Clay Siegall creates biotech giant from scratch

One of the most exciting developments to take place in the cancer research space throughout the last 30 years has been the development of so-called targeted cancer therapies. These drugs enable doctors to go after malignant tissues directly, potentially leading to dramatically reduced side effects and dramatically increased effectiveness of the treatments. Although there are many different types of targeted cancer therapies, one type, so-called antibody drug conjugates, has dominated the industry. No one has been more important in the development of these innovative new types of drugs then Clay Siegall.


After working for Bristol-Myers Squibb for more than 10 years as a senior researcher, in 1998, Dr. Siegall decided to break off, founding his own biotech startup. He called the company Seattle Genetics. Over the next three years, Dr. Siegall built Seattle Genetics from a tiny start up struggling to raise any capital at all to a viable biotech research firm, with dozens of full-time staff and a healthy supply of venture capital.


By 2001, Dr. Siegall was ready to take Seattle Genetics public. In an initial public offering that smashed all previous records for biotech firms, he was able to raise more than $1.2 billion on the open market, suddenly infusing Seattle Genetics with enough cash to sustain long-term research efforts in the development of some of the most promising drugs the world had ever seen.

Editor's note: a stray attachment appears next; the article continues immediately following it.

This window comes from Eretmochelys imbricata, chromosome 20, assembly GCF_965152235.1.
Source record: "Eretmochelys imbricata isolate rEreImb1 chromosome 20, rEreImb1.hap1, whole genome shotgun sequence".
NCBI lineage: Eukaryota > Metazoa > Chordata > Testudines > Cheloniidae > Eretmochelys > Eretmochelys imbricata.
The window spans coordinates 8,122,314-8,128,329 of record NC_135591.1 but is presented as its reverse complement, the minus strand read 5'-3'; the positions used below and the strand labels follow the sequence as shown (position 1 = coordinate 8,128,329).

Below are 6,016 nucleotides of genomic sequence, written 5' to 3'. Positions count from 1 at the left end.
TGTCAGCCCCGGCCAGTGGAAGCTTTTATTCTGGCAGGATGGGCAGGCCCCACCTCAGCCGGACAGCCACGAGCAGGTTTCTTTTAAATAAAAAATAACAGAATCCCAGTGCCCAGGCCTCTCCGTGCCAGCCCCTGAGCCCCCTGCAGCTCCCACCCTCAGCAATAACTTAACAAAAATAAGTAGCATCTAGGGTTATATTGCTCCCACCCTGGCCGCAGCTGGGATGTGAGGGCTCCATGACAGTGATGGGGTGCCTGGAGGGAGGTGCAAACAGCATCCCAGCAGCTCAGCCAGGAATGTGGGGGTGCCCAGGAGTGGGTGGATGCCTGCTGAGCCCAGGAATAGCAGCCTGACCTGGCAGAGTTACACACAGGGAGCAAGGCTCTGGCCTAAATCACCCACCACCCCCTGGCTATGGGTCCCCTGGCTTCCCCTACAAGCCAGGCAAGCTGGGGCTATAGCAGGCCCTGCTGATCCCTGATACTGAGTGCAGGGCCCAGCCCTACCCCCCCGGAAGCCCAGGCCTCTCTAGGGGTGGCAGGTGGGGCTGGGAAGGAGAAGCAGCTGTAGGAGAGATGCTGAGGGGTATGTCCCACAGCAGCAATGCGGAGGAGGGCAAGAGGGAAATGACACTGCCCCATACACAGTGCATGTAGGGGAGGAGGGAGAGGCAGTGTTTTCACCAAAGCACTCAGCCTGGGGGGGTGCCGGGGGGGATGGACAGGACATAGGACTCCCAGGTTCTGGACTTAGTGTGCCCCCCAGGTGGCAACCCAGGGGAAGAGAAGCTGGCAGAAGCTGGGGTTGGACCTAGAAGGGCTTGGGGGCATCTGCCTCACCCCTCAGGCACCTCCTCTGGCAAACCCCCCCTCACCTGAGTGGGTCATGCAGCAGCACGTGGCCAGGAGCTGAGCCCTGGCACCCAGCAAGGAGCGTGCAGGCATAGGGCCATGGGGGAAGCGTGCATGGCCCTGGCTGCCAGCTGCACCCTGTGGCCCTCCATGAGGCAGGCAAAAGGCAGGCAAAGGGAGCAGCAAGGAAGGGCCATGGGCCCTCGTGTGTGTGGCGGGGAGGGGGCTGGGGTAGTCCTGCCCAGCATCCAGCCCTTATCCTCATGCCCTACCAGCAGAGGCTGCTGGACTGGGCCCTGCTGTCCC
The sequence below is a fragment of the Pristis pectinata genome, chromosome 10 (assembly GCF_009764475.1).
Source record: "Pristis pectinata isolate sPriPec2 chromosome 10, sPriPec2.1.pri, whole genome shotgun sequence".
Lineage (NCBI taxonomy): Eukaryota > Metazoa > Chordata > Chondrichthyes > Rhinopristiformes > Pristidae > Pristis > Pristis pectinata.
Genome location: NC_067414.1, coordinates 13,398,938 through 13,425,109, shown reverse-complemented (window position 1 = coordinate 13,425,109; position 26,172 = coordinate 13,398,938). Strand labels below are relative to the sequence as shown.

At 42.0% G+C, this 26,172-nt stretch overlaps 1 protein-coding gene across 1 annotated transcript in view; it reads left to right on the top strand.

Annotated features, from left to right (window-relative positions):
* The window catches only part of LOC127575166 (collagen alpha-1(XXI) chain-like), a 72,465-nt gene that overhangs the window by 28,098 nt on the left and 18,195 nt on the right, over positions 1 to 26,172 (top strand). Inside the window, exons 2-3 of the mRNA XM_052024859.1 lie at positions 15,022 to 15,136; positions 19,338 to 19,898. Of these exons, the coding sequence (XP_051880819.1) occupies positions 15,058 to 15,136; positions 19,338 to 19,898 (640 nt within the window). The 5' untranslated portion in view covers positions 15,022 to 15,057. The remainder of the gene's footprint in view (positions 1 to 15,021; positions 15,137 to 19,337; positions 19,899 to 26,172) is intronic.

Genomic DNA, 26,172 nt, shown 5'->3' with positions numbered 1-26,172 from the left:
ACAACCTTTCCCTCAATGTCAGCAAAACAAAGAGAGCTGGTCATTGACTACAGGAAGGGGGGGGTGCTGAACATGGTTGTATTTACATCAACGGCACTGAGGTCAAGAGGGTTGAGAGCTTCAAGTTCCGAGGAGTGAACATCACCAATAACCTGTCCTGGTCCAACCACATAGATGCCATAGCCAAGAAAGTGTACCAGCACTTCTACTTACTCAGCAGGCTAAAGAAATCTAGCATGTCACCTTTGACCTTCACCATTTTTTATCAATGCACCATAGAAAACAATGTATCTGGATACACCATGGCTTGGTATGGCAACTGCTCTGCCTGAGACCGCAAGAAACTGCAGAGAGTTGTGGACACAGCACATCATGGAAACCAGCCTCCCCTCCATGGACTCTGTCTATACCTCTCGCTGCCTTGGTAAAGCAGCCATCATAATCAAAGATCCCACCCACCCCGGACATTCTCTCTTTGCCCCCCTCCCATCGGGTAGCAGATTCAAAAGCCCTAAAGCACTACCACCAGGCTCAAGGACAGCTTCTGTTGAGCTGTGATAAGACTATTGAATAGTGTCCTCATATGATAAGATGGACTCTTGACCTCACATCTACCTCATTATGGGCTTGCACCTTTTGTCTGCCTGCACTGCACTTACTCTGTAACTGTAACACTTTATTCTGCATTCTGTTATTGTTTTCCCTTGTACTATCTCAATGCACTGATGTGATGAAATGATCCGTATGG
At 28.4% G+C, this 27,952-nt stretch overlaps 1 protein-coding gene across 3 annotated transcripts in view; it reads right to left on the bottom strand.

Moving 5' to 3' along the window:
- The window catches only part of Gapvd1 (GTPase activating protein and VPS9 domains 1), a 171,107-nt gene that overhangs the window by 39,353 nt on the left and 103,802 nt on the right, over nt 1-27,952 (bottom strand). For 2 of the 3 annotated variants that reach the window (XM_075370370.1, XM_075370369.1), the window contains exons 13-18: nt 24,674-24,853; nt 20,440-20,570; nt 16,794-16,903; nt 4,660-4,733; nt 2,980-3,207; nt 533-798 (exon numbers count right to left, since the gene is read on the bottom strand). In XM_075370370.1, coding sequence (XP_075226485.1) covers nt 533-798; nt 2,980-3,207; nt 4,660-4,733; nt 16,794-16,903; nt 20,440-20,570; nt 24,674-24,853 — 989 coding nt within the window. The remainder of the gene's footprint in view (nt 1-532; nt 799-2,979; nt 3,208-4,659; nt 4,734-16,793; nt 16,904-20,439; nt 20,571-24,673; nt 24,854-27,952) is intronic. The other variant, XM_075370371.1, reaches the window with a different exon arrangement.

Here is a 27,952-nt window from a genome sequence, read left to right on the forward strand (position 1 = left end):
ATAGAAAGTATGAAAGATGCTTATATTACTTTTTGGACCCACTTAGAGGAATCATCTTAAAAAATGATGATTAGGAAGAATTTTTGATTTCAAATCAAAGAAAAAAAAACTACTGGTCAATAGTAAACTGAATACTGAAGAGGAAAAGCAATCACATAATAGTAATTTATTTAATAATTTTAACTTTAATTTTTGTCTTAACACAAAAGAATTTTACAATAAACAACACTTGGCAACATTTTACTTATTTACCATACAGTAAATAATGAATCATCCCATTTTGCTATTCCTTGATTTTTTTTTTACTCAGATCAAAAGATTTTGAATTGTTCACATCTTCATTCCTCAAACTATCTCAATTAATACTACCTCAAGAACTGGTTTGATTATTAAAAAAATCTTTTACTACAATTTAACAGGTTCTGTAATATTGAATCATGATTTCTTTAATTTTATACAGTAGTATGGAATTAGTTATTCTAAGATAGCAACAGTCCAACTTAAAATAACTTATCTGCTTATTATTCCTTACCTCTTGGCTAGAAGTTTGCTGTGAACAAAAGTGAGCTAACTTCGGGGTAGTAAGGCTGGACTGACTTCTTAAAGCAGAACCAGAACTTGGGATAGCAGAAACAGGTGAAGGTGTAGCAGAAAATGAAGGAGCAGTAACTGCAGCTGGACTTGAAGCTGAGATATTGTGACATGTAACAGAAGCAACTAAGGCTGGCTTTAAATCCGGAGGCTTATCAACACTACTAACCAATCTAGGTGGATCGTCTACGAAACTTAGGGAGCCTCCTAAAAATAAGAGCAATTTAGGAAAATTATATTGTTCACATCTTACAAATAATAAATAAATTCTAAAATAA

Throughout the 2000’s, Dr. Siegall made ample use of this new influx of capital, developing some of the most innovative drugs that had ever been developed in the cancer treatment industry. One of those was called ADCetris, an antibody drug conjugate that was able to specifically target the malignant tissues involved in the disease called non-Hodgkin’s lymphoma. By 2011, ADCetris had been put through many different drug trials and was on the brink of being approved by the FDA as the first antibody drug conjugate ever to be generally available to the public.


That year, the FDA did finally approve ADCetris as the first antibody drug conjugate ever. Today, ADCetris is indicated for the treatment of refractory non-Hodgkin’s lymphoma as well as a few other off-label uses. Dr. Siegall believes that within five years, Seattle Genetics will have dozens of other antibody drug conjugates approved by the FDA.